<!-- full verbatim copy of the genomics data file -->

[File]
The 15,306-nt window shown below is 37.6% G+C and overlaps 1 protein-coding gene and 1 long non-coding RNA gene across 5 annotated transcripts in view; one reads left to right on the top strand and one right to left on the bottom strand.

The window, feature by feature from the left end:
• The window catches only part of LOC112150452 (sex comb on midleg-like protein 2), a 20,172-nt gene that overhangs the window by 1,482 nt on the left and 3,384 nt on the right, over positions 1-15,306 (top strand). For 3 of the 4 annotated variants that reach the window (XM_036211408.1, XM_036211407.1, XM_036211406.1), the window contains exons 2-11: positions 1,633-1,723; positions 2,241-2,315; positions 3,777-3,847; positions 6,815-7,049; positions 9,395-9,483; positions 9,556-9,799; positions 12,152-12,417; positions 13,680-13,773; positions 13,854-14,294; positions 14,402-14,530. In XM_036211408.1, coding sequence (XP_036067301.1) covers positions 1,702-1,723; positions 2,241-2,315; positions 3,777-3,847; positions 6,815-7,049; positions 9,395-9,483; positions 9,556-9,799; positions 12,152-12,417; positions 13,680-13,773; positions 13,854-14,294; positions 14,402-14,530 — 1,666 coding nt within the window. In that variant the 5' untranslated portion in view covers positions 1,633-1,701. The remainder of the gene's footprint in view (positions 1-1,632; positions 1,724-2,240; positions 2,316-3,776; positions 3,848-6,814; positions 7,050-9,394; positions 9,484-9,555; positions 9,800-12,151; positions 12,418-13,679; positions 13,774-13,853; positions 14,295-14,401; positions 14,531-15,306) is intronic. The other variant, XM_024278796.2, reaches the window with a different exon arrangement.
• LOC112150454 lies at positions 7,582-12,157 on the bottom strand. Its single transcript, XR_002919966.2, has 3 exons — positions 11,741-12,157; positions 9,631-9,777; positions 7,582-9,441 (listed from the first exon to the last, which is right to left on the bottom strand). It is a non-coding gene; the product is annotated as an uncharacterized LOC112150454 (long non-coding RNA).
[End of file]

The 15,306-nt window shown below is 37.6% G+C and overlaps 1 protein-coding gene and 1 long non-coding RNA gene across 5 annotated transcripts in view; one reads left to right on the top strand and one right to left on the bottom strand.

The window, feature by feature from the left end:
• The window catches only part of LOC112150452 (sex comb on midleg-like protein 2), a 20,172-nt gene that overhangs the window by 1,482 nt on the left and 3,384 nt on the right, over positions 1-15,306 (top strand). For 3 of the 4 annotated variants that reach the window (XM_036211408.1, XM_036211407.1, XM_036211406.1), the window contains exons 2-11: positions 1,633-1,723; positions 2,241-2,315; positions 3,777-3,847; positions 6,815-7,049; positions 9,395-9,483; positions 9,556-9,799; positions 12,152-12,417; positions 13,680-13,773; positions 13,854-14,294; positions 14,402-14,530. In XM_036211408.1, coding sequence (XP_036067301.1) covers positions 1,702-1,723; positions 2,241-2,315; positions 3,777-3,847; positions 6,815-7,049; positions 9,395-9,483; positions 9,556-9,799; positions 12,152-12,417; positions 13,680-13,773; positions 13,854-14,294; positions 14,402-14,530 — 1,666 coding nt within the window. In that variant the 5' untranslated portion in view covers positions 1,633-1,701. The remainder of the gene's footprint in view (positions 1-1,632; positions 1,724-2,240; positions 2,316-3,776; positions 3,848-6,814; positions 7,050-9,394; positions 9,484-9,555; positions 9,800-12,151; positions 12,418-13,679; positions 13,774-13,853; positions 14,295-14,401; positions 14,531-15,306) is intronic. The other variant, XM_024278796.2, reaches the window with a different exon arrangement.
• LOC112150454 lies at positions 7,582-12,157 on the bottom strand. Its single transcript, XR_002919966.2, has 3 exons — positions 11,741-12,157; positions 9,631-9,777; positions 7,582-9,441 (listed from the first exon to the last, which is right to left on the bottom strand). It is a non-coding gene; the product is annotated as an uncharacterized LOC112150454 (long non-coding RNA).